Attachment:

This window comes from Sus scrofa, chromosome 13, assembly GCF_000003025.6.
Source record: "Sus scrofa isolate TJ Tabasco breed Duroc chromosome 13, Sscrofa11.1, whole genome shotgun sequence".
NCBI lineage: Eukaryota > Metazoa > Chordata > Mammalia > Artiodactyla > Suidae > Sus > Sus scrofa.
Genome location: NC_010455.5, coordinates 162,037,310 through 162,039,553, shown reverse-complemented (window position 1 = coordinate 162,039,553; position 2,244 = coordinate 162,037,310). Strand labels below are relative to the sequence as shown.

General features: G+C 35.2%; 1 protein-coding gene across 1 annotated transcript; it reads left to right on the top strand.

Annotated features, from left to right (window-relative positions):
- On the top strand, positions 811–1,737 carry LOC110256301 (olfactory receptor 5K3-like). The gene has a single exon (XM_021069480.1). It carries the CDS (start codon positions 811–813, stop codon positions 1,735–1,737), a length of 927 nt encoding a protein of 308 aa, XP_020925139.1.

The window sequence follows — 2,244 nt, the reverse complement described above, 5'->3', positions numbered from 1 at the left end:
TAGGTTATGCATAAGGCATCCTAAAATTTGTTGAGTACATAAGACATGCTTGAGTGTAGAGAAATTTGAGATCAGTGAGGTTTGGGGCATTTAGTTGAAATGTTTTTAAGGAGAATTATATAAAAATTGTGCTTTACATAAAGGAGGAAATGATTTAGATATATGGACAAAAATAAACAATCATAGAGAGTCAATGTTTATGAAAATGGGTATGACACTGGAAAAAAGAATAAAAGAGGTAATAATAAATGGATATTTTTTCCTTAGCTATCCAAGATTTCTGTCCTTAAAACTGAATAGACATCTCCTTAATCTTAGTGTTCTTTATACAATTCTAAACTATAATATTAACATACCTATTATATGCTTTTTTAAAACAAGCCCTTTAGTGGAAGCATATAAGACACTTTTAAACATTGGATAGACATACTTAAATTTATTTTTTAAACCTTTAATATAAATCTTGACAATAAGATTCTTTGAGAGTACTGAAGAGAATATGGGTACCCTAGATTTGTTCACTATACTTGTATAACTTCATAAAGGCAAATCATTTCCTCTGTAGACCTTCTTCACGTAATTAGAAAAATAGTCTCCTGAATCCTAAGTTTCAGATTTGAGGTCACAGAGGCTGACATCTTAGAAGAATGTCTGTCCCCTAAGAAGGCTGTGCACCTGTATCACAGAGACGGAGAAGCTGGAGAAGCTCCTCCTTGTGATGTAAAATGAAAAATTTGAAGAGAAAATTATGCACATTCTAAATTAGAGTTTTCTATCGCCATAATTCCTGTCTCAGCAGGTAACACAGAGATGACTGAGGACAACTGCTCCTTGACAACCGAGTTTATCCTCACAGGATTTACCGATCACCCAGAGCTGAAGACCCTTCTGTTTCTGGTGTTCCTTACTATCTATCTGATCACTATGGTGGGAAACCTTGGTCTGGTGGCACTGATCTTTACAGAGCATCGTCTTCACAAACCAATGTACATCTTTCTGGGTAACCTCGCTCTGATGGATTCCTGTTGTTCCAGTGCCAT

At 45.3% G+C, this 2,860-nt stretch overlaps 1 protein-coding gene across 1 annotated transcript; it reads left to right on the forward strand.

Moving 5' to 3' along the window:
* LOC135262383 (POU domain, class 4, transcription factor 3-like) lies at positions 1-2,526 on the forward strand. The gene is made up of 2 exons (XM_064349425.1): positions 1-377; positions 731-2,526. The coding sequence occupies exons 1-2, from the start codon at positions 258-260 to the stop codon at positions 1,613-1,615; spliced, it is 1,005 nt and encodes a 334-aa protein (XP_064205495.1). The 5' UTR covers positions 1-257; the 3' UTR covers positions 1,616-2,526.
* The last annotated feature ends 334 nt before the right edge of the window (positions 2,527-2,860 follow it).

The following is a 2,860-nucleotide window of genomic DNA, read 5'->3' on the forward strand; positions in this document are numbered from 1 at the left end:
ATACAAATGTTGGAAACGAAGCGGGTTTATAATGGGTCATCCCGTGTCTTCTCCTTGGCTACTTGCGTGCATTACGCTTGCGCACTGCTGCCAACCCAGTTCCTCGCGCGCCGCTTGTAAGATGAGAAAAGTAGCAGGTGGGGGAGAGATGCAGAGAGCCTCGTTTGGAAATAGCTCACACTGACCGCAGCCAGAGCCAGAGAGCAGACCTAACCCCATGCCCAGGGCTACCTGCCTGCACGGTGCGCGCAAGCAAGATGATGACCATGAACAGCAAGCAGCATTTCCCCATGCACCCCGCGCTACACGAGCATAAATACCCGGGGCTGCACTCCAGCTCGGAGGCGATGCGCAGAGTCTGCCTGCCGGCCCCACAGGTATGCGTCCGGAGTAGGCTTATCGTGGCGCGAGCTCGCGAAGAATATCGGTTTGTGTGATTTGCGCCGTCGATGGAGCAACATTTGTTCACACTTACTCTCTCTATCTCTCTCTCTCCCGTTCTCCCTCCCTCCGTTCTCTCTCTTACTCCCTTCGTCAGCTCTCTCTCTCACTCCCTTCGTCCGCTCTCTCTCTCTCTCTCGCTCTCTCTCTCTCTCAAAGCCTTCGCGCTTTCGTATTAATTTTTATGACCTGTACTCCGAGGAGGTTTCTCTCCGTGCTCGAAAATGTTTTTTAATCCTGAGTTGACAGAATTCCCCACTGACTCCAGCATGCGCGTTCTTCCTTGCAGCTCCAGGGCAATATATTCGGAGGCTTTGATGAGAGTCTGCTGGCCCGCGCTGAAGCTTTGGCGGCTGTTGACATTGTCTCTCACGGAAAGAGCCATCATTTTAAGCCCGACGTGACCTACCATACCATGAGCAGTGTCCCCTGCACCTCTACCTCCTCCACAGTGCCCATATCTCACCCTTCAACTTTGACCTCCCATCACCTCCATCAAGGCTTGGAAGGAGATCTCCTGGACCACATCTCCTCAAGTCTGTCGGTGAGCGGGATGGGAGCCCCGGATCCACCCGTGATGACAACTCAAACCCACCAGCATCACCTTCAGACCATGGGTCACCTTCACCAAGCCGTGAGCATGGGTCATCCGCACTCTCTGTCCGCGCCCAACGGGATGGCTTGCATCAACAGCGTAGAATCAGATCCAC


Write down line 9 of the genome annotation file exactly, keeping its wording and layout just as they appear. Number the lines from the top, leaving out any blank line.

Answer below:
TAGGTTATGCATAAGGCATCCTAAAATTTGTTGAGTACATAAGACATGCTTGAGTGTAGAGAAATTTGAGATCAGTGAGGTTTGGGGCATTTAGTTGAAATGTTTTTAAGGAGAATTATATAAAAATTGTGCTTTACATAAAGGAGGAAATGATTTAGATATATGGACAAAAATAAACAATCATAGAGAGTCAATGTTTATGAAAATGGGTATGACACTGGAAAAAAGAATAAAAGAGGTAATAATAAATGGATATTTTTTCCTTAGCTATCCAAGATTTCTGTCCTTAAAACTGAATAGACATCTCCTTAATCTTAGTGTTCTTTATACAATTCTAAACTATAATATTAACATACCTATTATATGCTTTTTTAAAACAAGCCCTTTAGTGGAAGCATATAAGACACTTTTAAACATTGGATAGACATACTTAAATTTATTTTTTAAACCTTTAATATAAATCTTGACAATAAGATTCTTTGAGAGTACTGAAGAGAATATGGGTACCCTAGATTTGTTCACTATACTTGTATAACTTCATAAAGGCAAATCATTTCCTCTGTAGACCTTCTTCACGTAATTAGAAAAATAGTCTCCTGAATCCTAAGTTTCAGATTTGAGGTCACAGAGGCTGACATCTTAGAAGAATGTCTGTCCCCTAAGAAGGCTGTGCACCTGTATCACAGAGACGGAGAAGCTGGAGAAGCTCCTCCTTGTGATGTAAAATGAAAAATTTGAAGAGAAAATTATGCACATTCTAAATTAGAGTTTTCTATCGCCATAATTCCTGTCTCAGCAGGTAACACAGAGATGACTGAGGACAACTGCTCCTTGACAACCGAGTTTATCCTCACAGGATTTACCGATCACCCAGAGCTGAAGACCCTTCTGTTTCTGGTGTTCCTTACTATCTATCTGATCACTATGGTGGGAAACCTTGGTCTGGTGGCACTGATCTTTACAGAGCATCGTCTTCACAAACCAATGTACATCTTTCTGGGTAACCTCGCTCTGATGGATTCCTGTTGTTCCAGTGCCAT